What is it that Jesus really wants us to understand about this whole episode? About riches versus poverty? Well I think Jesus would say, everything you have is a gift from God; use it. In other words, be a person who cares about others because this will truly identify you as one of Jesus followers. By this, all men will know that you are His disciple. So are we expected to whip out our Visa cards and take care of whoever is around us in need? Or see if we can alleviate some of the grossest injustices that we see? I don’t think that is what Jesus has in mind at all.

 

I think Jesus is saying, "What I want you to do is understand this. Everything that you are, everything that you have is a gift from your Father. And because everything is a gift from your Father, be generous with those gifts. Love one another. Share with one another."

 

One of the hardest things that I find about myself is that I really don't always want to give of what I have. For instance, sometimes I really don't want to listen to an individual because that person goes on and on with a story that I've heard fifteen times before. I don't want to hear. Jesus is trying to tell me that is not what I am to do with the gift that I have. Sometimes our generosity means lending a willing ear to someone who needs that ear, someone who is alone in a small apartment during the long winter months, as the snow piles up outside and just wants to talk to someone when they are finally out and about. Or sometimes our generosity involves a simple touch, a hug for someone who needs it. Or maybe it's just a word of comfort, sharing our wisdom or giving our time, not our money, to an individual or to Christ’s Church.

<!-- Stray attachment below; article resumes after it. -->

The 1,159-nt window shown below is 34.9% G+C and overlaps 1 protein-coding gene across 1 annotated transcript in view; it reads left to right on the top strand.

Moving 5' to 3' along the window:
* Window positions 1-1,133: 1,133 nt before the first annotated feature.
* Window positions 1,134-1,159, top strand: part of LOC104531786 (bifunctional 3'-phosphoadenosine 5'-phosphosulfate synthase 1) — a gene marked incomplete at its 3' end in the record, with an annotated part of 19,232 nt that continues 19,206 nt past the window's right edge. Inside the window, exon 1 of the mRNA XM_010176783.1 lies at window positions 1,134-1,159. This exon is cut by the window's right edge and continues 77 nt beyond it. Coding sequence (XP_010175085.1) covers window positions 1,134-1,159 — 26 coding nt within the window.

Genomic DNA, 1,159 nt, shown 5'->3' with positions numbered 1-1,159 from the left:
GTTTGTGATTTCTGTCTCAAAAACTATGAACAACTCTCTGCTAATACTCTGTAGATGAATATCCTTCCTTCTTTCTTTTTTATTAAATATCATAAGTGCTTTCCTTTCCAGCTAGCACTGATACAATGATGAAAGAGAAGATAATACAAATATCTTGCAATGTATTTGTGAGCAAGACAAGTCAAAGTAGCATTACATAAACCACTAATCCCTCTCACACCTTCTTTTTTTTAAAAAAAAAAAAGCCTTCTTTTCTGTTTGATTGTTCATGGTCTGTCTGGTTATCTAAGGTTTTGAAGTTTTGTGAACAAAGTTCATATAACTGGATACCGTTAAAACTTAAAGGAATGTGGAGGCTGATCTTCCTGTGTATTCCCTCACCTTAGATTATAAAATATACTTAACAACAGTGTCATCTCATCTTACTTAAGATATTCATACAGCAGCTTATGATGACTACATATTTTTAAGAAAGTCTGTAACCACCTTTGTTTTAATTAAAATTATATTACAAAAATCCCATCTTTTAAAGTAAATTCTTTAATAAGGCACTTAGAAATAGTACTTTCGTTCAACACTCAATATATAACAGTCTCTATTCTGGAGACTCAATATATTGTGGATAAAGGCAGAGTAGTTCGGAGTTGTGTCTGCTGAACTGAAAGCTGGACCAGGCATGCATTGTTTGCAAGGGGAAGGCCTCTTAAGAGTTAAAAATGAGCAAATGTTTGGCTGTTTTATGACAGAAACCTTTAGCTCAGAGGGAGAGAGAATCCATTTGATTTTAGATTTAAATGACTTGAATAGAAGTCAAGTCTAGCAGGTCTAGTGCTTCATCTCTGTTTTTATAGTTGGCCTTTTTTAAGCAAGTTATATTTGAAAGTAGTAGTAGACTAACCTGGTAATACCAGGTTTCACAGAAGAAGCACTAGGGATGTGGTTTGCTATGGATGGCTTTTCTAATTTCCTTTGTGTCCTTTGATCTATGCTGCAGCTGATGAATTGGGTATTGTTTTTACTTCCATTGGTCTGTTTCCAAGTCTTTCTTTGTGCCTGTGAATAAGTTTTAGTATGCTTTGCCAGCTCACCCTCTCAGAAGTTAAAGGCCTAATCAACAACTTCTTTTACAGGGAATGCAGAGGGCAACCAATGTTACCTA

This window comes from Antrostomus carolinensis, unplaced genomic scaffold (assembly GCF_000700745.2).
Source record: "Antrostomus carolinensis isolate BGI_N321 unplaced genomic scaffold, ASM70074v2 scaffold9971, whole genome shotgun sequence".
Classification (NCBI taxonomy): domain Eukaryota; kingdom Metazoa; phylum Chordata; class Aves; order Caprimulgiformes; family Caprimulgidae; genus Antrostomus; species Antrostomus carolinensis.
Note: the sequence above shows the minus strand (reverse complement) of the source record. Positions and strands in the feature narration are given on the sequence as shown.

But if we are all too busy, too lazy or if we don't really want to be bothered, then, there is something wrong with us. We are like that rich man: so blessed, and yet we don't give anything away. We don't want to get involved. Jesus is saying that is not the way we should be. We are to give of what we have to those who need it. Wealth does not always mean money.

Look around you here this morning and remember that just five months ago Grace Anglican Church started with nothing. Today we have so much because you have all given of the gifts God gave you. And I know because you have told me that you are going to give more of your time and talents. And giving to His church is not the only sharing of your gifts that you do. In the coming months we pray that others will join us and thank God for the gifts He has given them. We as His flock will continue to give unto others as the church grows and we develop our community outreach programs. Let's not hold back. Let's understand that like the rich man, we have a choice.

 

We love the God that we do not see. We also need to love the brother and sister that we do see by giving of the gifts God has given us.

 

Amen

 

And now unto God the Father, God the Son, and God the Holy Ghost be ascribed all might, majesty, power and dominion as is most justly due this day; world without end. AMEN